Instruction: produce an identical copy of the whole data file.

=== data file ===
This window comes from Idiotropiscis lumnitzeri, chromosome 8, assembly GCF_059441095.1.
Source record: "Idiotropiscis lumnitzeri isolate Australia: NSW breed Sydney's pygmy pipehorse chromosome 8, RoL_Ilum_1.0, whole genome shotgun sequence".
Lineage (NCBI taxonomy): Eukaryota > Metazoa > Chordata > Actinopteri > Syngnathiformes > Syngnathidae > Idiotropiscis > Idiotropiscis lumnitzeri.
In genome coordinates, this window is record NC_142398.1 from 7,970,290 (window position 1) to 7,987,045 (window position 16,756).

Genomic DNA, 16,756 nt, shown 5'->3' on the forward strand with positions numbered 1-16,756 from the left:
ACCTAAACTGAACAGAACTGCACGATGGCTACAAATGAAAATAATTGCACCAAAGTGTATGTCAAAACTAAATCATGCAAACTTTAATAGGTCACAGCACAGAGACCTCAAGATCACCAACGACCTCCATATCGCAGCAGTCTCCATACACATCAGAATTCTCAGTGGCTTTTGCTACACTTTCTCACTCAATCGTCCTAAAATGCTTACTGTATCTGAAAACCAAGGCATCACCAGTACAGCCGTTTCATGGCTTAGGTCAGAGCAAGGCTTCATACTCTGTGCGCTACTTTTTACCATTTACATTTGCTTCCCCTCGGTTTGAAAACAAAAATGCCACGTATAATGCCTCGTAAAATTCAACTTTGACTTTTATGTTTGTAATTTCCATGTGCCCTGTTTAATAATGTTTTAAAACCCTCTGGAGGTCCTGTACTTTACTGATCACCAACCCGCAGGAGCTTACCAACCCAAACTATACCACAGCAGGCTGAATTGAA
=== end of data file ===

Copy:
This window comes from Idiotropiscis lumnitzeri, chromosome 8, assembly GCF_059441095.1.
Source record: "Idiotropiscis lumnitzeri isolate Australia: NSW breed Sydney's pygmy pipehorse chromosome 8, RoL_Ilum_1.0, whole genome shotgun sequence".
Lineage (NCBI taxonomy): Eukaryota > Metazoa > Chordata > Actinopteri > Syngnathiformes > Syngnathidae > Idiotropiscis > Idiotropiscis lumnitzeri.
In genome coordinates, this window is record NC_142398.1 from 7,970,290 (window position 1) to 7,987,045 (window position 16,756).

Genomic DNA, 16,756 nt, shown 5'->3' on the forward strand with positions numbered 1-16,756 from the left:
ACCTAAACTGAACAGAACTGCACGATGGCTACAAATGAAAATAATTGCACCAAAGTGTATGTCAAAACTAAATCATGCAAACTTTAATAGGTCACAGCACAGAGACCTCAAGATCACCAACGACCTCCATATCGCAGCAGTCTCCATACACATCAGAATTCTCAGTGGCTTTTGCTACACTTTCTCACTCAATCGTCCTAAAATGCTTACTGTATCTGAAAACCAAGGCATCACCAGTACAGCCGTTTCATGGCTTAGGTCAGAGCAAGGCTTCATACTCTGTGCGCTACTTTTTACCATTTACATTTGCTTCCCCTCGGTTTGAAAACAAAAATGCCACGTATAATGCCTCGTAAAATTCAACTTTGACTTTTATGTTTGTAATTTCCATGTGCCCTGTTTAATAATGTTTTAAAACCCTCTGGAGGTCCTGTACTTTACTGATCACCAACCCGCAGGAGCTTACCAACCCAAACTATACCACAGCAGGCTGAATTGAA